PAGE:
His blog focuses on how  psychology helps boost online traffic and sales. While it is marketing and sales focused, I strongly believe that some of the techniques and strategies from this space are vital in getting, and keeping, communities engaged online.

August 30, 2013

Whereas you once had to pay $1,500, now the entire package of data -- cleverly trademarked "BYTES of the BIG APPLE" by the city -- can be accessed for free. This also means that anything made from the data can be shared on the Internet. BKLYNR's interactive map of every is an exciting first look at what can be made with PLUTO data.

This week, Andrew Hill published a click-through map gallery built from PLUTO data, offering an even more intensive preview of the information that can be uncovered coming up. Here are some examples from the gallery:

By Jenny Xie

When the New York City government released a huge collection of geo-spatial data sets a few weeks ago, it really was Christmas in July -- at least for all those who love analyzing the city through data and maps.

August 29, 2013

[C]onverging technologies have changed even basic assumptions about public services -- so much so that it's getting hard to even define the specific purpose of the most advanced of these customer-relationship-management systems. Try this exercise: Is 311 ...

-- A centralized customer service call center?

-- A multimedia hub for residents to communicate in any way they wish -- via a smartphone app, texting, a phone call or a dedicated website -- with their governments?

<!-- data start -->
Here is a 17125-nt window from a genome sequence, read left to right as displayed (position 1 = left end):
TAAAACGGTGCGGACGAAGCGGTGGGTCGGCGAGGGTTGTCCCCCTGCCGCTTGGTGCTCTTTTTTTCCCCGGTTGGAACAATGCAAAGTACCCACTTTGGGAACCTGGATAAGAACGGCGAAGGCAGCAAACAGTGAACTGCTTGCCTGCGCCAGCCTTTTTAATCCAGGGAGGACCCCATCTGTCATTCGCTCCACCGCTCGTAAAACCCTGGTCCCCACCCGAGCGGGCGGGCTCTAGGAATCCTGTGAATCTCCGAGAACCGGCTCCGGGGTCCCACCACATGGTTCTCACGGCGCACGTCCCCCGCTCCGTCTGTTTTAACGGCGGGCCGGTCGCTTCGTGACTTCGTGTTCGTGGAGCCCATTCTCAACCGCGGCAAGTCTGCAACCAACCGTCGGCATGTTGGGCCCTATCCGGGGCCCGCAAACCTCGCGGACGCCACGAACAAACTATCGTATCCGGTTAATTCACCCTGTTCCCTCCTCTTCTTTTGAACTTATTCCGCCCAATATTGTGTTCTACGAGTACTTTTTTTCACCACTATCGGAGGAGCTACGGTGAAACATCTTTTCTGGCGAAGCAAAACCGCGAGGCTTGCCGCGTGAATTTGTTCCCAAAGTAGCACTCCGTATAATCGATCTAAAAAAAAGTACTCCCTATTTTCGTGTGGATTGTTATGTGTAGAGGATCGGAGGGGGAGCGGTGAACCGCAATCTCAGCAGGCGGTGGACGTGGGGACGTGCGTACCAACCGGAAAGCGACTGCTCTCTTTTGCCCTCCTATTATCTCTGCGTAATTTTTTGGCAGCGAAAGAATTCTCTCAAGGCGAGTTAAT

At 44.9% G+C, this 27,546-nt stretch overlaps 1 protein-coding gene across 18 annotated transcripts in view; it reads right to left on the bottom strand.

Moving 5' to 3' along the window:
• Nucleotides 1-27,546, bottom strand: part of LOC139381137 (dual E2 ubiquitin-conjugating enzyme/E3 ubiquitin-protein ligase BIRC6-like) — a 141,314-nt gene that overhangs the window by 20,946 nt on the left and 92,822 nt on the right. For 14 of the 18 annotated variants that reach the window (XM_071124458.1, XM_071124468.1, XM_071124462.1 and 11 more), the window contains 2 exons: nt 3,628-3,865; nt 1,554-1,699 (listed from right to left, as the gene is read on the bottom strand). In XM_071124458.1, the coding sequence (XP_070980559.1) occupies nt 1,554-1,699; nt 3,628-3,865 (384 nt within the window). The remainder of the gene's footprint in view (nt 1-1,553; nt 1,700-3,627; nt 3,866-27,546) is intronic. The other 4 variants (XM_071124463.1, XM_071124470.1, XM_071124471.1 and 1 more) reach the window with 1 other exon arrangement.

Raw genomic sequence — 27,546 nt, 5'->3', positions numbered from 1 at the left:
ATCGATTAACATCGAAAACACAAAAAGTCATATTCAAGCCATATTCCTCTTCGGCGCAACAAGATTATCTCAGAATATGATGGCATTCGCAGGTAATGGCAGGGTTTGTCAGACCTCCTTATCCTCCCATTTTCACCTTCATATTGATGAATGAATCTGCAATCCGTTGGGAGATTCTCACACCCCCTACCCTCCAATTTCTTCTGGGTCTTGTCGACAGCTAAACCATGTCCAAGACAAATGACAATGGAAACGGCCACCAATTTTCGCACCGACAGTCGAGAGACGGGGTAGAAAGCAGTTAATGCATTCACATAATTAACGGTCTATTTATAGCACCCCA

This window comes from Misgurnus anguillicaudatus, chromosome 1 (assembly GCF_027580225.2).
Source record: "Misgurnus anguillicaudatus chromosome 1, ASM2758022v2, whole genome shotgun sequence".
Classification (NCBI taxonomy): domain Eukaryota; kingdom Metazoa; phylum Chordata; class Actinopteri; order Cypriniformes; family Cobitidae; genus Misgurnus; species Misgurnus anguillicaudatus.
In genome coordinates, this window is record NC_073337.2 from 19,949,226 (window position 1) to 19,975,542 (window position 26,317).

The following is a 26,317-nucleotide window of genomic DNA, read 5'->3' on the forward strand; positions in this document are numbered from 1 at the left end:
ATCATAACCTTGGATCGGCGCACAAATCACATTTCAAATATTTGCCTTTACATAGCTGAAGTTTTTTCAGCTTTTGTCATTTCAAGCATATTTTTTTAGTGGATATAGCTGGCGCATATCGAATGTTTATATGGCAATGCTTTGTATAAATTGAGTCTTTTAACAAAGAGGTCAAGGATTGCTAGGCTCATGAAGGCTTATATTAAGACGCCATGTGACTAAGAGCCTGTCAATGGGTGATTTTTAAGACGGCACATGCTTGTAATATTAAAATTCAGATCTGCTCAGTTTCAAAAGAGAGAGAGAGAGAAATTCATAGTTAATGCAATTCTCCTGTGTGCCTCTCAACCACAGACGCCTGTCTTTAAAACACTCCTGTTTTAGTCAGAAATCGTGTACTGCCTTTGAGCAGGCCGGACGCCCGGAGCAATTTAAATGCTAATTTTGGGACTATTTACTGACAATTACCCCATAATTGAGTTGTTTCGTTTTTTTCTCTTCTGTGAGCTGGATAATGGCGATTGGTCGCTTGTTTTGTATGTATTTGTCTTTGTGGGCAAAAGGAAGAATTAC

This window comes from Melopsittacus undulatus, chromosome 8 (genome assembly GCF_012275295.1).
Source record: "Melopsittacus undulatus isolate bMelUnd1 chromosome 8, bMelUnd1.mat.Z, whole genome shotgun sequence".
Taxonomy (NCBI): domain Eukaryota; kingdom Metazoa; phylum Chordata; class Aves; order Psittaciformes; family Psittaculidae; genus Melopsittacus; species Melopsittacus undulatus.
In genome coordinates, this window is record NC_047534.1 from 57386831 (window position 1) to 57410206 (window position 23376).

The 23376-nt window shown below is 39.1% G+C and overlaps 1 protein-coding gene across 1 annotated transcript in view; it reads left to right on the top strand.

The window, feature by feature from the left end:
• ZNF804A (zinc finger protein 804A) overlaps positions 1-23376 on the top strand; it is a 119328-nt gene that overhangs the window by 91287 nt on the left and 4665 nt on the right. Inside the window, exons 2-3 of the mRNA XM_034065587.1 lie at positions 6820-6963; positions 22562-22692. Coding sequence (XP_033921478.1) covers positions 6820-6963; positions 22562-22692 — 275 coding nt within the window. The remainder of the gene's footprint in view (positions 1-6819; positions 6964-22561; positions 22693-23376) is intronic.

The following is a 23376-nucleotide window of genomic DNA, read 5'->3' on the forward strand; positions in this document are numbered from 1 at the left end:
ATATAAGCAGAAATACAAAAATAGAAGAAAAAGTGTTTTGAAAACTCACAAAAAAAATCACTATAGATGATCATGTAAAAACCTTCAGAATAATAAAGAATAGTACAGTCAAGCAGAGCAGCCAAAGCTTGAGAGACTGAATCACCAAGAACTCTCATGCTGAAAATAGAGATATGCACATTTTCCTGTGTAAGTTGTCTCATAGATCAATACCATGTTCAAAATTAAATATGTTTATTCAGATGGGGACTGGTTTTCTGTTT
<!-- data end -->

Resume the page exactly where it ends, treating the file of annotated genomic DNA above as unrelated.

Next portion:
-- A platform for community engagement that connects residents with others of common interest, "listens" to social media comments and no longer is limited to waiting for a complaining resident to ask government for help?

August 29, 2013

As one of the fastest growing industries in 2013, it isn’t surprising to see many sectors looking at how to leverage this growing mass of gamers for good be it for disaster responseengagement of youth with mental health disabilities, or farming and economic development.

In Cyprus and Kosovo, we want to know whether gaming could help bring together people who have traditionally been on opposing sides of a conflict.

Can gaming incentivize reconciliation, peacebuilding and dialogue?

By  and 

Whether it’s pure entertainment, competition, or rewards, people are spending more and more hours playing games.

August 28, 2013

“They probably don’t appreciate how important this is,” Kan-Dapaah commented ... “These new data that are coming out [from USAID, MCC, and the Treasury Department] is what we need to bring financial accountability to the government. Finding out that $10 million USD was allocated for a bridge over a certain river is a very powerful tool.” 

by Jennifer Lentfer

Three US government agencies released loads of data on their foreign aid programs last month. So what happens when a Parliamentarian or a Minister of a country receiving US development assistance wants to use that information?

August 27, 2013

Youth Map Milwaukee is on a mission to make the dreaded “I’m bored” complaint parents get from their kids obsolete.

The project from the Center for Youth Engagement, 4850 W. Fond Du Lac Ave., aims to map 325 resources in Milwaukee that will direct bored kids to quality activities and agencies near their homes through a website and app, which will be complete by early 2014.

“It should be just as easy for a young person to find something that is positive to do as it is to find some things that are negative,” said Reggie Moore, the project’s leader and Center for Youth Engagement’s founder and senior strategist.

The mapping initiative, launched July 31, comes at a time when Milwaukee has seen a string of shootings.

By Milwaukee Neighborhood News Service  

Youth Map Milwaukee is on a mission to make the dreaded “I’m bored” complaint parents get from their kids obsolete.